Today is the last day of PHE’s and the Department of Health’s Week of Action: Giving Every Child the Best Start in Life. An ideal time therefore to bring a comprehensive new tool which aims to help improve healthcare in England to the attention of health professionals working with children and young people. The Atlas of Variation in Healthcare.
Provision of healthcare varies across the country. It isn’t necessarily always a bad thing, some variations in healthcare can be linked to differences in levels of illness, or patient preference.. However some variation is what we call “unwarranted” – in that it can’t be explained by these same reasons. It could be due to limited professional knowledge or disparate organisational performance, for example. While some patients are missing out on the right care, others are being given care they don’t need. This Atlas, in a nutshell, shows us that if we can address variation at local level and the more effective practices seen in some areas of the country are adopted by others, there is significant potential to save lives, diagnose ill-health sooner and prevent emergency hospital admissions.
Ensuring every child has the best start in life is a PHE priority. Prevention and health improvement must take place from the very beginning to give every child the best possible chance of a healthy life. Everyone has a role to play to make sure this happens, including commissioners, service providers and health care professionals. This is where the Atlas of Variation comes in handy.
There is increasing concern in the field about the mental health of children and young people. The Atlas presents two maps which relate to self-harm, and the rate of children and young people who have three or more hospital admissions per year.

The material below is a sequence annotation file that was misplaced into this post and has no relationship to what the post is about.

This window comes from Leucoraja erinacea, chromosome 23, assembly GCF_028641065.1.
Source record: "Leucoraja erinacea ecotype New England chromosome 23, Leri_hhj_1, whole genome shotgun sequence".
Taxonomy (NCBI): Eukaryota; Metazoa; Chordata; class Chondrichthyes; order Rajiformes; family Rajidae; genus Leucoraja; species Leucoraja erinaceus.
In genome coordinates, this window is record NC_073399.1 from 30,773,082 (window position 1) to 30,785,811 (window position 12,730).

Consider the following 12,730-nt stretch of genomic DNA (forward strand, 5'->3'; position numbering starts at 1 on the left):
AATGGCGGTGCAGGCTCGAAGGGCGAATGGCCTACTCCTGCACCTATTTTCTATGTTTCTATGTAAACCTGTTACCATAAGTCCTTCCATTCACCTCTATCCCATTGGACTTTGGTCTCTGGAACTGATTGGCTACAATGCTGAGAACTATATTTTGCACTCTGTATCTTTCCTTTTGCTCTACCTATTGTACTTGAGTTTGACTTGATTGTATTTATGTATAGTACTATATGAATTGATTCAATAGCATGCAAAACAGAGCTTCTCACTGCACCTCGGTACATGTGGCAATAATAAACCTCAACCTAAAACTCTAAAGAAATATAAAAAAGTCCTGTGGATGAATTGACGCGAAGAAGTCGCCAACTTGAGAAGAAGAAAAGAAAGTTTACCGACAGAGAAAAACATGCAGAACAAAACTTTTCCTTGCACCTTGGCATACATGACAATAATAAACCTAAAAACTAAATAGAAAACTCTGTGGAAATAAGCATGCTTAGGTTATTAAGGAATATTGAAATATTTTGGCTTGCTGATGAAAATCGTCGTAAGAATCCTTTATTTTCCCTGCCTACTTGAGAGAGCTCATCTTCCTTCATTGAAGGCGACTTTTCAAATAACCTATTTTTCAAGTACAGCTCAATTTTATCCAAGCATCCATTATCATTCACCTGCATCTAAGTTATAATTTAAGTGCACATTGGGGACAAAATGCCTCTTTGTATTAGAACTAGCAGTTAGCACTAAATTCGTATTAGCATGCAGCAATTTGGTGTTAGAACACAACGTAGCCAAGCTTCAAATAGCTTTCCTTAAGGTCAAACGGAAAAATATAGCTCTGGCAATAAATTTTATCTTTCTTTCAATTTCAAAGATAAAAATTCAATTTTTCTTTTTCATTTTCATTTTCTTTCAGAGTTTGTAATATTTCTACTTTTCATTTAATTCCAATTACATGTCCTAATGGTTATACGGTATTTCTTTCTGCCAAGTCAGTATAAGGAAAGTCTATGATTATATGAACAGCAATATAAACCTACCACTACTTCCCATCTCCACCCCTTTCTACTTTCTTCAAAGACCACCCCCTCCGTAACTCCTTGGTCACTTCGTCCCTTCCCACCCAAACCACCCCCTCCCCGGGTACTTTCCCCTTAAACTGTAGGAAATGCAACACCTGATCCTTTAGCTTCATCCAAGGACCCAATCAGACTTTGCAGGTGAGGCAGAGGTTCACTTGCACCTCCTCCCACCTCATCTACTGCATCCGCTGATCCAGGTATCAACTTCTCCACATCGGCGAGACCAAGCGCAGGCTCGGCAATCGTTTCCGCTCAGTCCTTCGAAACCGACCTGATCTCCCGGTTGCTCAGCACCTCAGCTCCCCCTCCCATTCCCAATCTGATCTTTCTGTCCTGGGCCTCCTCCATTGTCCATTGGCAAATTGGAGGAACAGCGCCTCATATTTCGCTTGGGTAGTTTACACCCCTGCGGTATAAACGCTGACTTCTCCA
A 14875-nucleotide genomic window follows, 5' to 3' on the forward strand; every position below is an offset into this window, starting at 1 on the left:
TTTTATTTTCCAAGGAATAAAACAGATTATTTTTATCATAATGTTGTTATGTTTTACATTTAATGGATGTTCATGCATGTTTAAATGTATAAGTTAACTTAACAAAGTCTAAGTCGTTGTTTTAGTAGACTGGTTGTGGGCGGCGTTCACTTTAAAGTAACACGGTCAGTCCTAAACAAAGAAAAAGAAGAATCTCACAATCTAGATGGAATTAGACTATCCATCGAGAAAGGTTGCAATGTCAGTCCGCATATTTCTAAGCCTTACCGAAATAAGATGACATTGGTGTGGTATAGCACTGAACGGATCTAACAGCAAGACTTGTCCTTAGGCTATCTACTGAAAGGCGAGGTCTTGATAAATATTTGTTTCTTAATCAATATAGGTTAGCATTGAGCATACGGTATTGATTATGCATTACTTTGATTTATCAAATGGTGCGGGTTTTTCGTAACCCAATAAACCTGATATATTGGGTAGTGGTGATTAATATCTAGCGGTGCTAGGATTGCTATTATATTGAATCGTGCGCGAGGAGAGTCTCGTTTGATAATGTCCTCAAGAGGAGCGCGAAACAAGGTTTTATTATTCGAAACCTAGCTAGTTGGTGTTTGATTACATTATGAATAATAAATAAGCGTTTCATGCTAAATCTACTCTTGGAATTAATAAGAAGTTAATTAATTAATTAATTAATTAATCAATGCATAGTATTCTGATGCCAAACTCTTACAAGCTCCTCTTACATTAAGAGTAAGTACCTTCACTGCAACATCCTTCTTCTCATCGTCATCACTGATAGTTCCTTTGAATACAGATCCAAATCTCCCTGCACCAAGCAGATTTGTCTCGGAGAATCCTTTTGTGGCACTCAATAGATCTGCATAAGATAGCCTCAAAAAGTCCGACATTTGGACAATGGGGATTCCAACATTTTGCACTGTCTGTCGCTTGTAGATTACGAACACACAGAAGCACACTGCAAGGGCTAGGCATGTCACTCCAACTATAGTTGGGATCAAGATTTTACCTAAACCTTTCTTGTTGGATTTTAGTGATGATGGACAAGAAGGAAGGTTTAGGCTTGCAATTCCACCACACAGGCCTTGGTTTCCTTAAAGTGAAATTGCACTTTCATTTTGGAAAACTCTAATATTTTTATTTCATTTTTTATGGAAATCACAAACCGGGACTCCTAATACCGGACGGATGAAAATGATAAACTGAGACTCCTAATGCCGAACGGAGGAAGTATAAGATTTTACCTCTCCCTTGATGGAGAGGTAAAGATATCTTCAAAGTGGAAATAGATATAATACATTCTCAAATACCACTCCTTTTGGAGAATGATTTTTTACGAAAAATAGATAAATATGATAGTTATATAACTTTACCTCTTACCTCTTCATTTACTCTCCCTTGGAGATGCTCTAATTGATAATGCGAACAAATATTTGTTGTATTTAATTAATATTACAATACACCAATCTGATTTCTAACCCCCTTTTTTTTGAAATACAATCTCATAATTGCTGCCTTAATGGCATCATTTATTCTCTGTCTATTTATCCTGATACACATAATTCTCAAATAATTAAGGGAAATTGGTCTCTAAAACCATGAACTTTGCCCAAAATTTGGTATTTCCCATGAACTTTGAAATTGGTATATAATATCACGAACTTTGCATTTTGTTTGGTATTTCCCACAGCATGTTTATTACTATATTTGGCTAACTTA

Map 86 on child admissions to hospital for mental ill health (by CCG, 2012-13) tells us that 10% of 5 to 16-year-olds have a mental health disorder diagnosed at some point in childhood. Some areas have five times as many children with 3 or more admissions to hospital per year than others. Possible reasons for the variation include the organisation, level of provision and extent of local outpatient services and facilities, and/or mental health problems in children and young people are diagnosed. These numbers are especially significant because many of these children then go on to develop a mental health disorder in adulthood. Half of the adults who will be diagnosed with mental illness will have shown symptoms by 14 years of age. So how do we reduce this variation and reduce admissions? Options include ensuring service providers consider the provision of outpatient or outreach services for vulnerable groups. Commissioners also need to specify that service providers, including clinicians, review local data for case-mix, duration of treatment and outcomes, and plan inpatient and outpatient services accordingly.
Type 1 diabetes is a chronic condition that affects the children young people that suffer from it dramatically. It requires effective management from both the patient and health services if complications now and later in life are to be avoided. A good indicator of whether it is being well managed is the patient’s blood glucose level. Map 82 in the Atlas shows there is a fivefold variation in proportion of diabetic children and young people with high blood glucose between the areas with the lowest and the highest.
Some of this might be down to the ethnic make-up of areas or levels of deprivation but that alone cannot explain the large levels of variation. Other possible reasons include differences in the nature of care provided at individual paediatric diabetes units and the way in which units provide education about the condition to children and young people and their families.
This highlights the importance of commissioners ensuring services are targeted at at-risk groups and are in line with NICE best practice; that patients have access to the latest technological treatments; and services are best equipped to educate children and young people about the importance of managing their condition.
The Atlas’ potential to empower people across the health service from commissioning down to help children achieve the best start in life is immense and I urge anyone with a stake in this to open it up and see what you can learn.
Julia Verne, Head of Clinical Epidemiology, Public Health England// <![CDATA[